The elementary proposition that the government must be able to give a good reason (how good we need not decide in this case) for wanting to deter protected speech by attaching a sanction to it, Wilbur v. Mahan, supra, 3 F.3d at 217; Berger v. Battaglia, 779 F.2d 992, 999-1000 (4th Cir.1985), has been obscured by failure to consider the context in which the courts have said that the public employee complaining of infringement of his First Amendment rights must show that he was expressing himself on matters of public rather than private concern. Those cases are concerned not with drawing a line between different forms of protected speech--say, charges of official malfeasance versus entertainment--but with distinguishing between different levels of protection. Most of the speech in which people engage--in Swank v. Smart, supra, 898 F.2d at 1251, we gave the example of casual chitchat between a policeman and a college coed to whom he was giving a ride on his motorcycle; grousing to one's supervisor about the raise one didn't get is another example--is so remote from the central purposes of the First Amendment that an employee fired for such speech is not entitled to relief under that amendment. Connick v. Myers, supra, 461 U.S. at 147, 103 S.Ct. at 1690. The employer's interest in controlling such speech, meager as that interest may be, is thought to outweigh the social interest in speech so remote from the core of the First Amendment. The courts have had to separate speech that is not very valuable socially from whistleblowing and other socially valuable expressive activities of public employees, and "matter of public concern" is the label of the distinction. But a novel is not like grousing about a raise. It is comfortably within the protection of the amendment and this regardless of its subject matter or its relation to the author's employment.


The defendants may have legitimate and even powerful reasons for wanting to regulate the novelistic activities of Assistant State's Attorneys even if (as cannot be determined from the complaint) Eberhardt did all his novel writing in his off hours and without using his office or any office supplies. If it is known that one of the Assistant State's Attorneys is writing a novel about the office and perhaps working into it thinly disguised depictions of the other assistants, the atmosphere of collegiality and mutual trust that is important to the activities of a prosecutor's office may be poisoned. But as the defendants have not yet filed an answer to the complaint it is altogether premature to speculate about the possibility that they may have had a legitimate reason for firing an Assistant State's Attorney for writing a novel about the office. There is no suggestion that the Cook County State's Attorney's Office has any policy on outside writing or publishing by Assistant State's Attorneys; or that, like Snepp, Eberhardt had signed a contract limiting his right to publish; or that, if the Office has imposed any such restrictions, they are valid ones. Cf. National Treasury Employees Union v. United States, supra.


Of course it is entirely possible that Eberhardt was fired not because he wrote a novel but because of the methods he employed in gathering material for it. If someone wanting to write a murder mystery decided he really ought to find out what it feels like to be a murderer and so he went out and killed someone, his punishment for murder would not raise any issue under the First Amendment. And perhaps that is the essential character of the case here. Eberhardt may have been fired not for writing a novel and not for engaging in anything usefully described as sexual harassment but simply because he exhibited outstandingly poor judgment in lurking about the home of Judy Mondello's parents, possibly conveying to her however inadvertently the impression that he was following her about, that he knew everything about her, that she could not escape his gaze. But all this is speculation. It is not as if Eberhardt's unnecessarily prolix complaint (27 pages) contains allegations that negate his causal theory and by doing so require dismissal of his complaint, hoist by his own petard, as in Fryman v. United States, 901 F.2d 79, 82 (7th Cir.1990); see also American Nurses' Ass'n v. Illinois, 783 F.2d 716, 724 (7th Cir.1986). In fact the complaint, by alleging that the defendants knew that Eberhardt was not guilty of any form of sexual harassment--knew that he had driven by the parents' home when Mondello and he were having a relationship, perhaps of a romantic character--implies that his writing the novel was the only cause of his being fired. If this is true and if there was no legitimate reason for his supervisors to discourage him from writing such a novel, he has stated a claim that his rights under the First Amendment have been violated.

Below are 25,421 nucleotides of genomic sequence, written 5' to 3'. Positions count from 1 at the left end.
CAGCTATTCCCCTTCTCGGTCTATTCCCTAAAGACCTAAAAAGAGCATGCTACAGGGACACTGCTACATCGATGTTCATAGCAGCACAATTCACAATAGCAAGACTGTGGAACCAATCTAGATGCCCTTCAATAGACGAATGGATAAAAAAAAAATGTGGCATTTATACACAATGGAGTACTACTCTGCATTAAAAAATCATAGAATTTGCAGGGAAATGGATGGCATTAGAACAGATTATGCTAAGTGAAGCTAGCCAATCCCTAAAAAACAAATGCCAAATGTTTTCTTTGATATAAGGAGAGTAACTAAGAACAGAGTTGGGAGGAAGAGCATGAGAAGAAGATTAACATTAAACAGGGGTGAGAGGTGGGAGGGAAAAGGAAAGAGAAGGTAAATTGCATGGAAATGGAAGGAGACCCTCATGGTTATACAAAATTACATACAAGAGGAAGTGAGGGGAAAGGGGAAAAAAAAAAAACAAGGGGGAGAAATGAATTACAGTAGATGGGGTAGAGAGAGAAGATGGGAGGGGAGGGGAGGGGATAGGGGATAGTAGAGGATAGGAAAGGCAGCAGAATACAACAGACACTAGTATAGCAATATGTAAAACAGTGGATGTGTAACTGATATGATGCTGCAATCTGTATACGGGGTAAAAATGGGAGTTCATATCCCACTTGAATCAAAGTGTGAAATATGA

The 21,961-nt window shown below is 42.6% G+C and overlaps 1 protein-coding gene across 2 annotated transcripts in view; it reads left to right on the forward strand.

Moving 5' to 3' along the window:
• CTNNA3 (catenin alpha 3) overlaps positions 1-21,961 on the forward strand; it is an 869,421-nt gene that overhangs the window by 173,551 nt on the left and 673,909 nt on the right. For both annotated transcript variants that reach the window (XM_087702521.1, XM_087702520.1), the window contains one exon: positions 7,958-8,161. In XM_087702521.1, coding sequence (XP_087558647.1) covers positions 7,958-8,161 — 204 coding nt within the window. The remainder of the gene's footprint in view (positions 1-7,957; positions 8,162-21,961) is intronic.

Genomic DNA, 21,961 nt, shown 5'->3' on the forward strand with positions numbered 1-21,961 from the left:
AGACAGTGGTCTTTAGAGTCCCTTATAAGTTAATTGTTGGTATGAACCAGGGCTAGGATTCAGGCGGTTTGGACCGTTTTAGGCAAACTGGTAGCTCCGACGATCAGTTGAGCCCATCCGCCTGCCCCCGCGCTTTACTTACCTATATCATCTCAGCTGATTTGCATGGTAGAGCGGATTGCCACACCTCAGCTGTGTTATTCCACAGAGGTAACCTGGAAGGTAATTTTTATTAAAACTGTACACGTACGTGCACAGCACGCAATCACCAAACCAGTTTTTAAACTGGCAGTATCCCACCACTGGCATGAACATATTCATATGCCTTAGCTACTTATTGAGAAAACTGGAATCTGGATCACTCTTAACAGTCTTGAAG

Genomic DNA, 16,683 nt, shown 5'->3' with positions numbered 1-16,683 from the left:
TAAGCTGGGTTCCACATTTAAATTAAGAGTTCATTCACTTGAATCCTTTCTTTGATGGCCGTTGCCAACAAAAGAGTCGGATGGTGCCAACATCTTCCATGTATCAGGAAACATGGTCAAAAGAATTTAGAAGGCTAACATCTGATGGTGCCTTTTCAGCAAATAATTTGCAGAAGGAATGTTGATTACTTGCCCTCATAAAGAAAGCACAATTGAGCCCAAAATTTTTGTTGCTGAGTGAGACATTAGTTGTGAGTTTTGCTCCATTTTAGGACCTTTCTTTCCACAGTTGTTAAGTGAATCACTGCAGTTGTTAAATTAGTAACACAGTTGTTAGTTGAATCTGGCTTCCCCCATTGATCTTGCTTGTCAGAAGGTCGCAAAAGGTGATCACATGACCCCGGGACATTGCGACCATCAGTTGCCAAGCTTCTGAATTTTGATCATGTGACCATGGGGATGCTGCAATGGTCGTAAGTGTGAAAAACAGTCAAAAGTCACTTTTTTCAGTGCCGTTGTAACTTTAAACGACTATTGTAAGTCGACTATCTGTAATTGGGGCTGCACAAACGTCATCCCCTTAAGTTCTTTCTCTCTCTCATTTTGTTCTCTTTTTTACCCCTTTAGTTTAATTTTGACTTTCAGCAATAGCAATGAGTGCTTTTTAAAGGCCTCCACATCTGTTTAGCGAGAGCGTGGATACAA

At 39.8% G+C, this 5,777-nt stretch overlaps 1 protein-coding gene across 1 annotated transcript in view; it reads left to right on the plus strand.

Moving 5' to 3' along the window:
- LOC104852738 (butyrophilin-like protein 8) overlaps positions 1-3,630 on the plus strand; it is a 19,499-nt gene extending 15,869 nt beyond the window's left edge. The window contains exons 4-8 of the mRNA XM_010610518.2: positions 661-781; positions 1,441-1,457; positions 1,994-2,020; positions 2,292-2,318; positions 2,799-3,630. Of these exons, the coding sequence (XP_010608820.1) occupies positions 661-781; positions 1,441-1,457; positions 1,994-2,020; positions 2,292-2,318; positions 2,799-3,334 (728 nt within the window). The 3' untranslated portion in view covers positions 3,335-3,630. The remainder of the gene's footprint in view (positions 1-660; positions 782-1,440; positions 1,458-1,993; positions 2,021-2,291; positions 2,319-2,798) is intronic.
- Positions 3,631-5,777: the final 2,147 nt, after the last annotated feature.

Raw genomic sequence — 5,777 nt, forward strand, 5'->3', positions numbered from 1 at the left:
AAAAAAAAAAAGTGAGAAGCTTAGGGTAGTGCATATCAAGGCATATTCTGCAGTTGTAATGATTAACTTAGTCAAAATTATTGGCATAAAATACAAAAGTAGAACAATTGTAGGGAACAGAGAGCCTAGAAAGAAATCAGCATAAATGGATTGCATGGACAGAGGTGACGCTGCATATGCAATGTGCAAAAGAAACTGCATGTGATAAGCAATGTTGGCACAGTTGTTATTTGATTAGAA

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The defendants offer a backstop defense: qualified immunity. It is premature, as well as irrelevant to the plaintiff's request for an order that he be reinstated. If the complaint is taken at face value, as we must do in light of the absence of any other source of facts, the defendants punished the plaintiff for writing a novel, without having any legitimate reason for such punishment. This is such an elementary violation of the First Amendment that the absence of a reported case with similar facts demonstrates nothing more than widespread compliance with well-recognized constitutional principles. Nelson v. Streeter, 16 F.3d 145, 151 (7th Cir.1994); McDonald v. Haskins, 966 F.2d 292, 295 (7th Cir.1992); see also Anderson v. Creighton, 483 U.S. 635, 640, 107 S.Ct. 3034, 3039, 97 L.Ed.2d 523 (1987). "The easiest cases don't even arise." K.H. through Murphy v. Morgan, 914 F.2d 846, 851 (7th Cir.1990).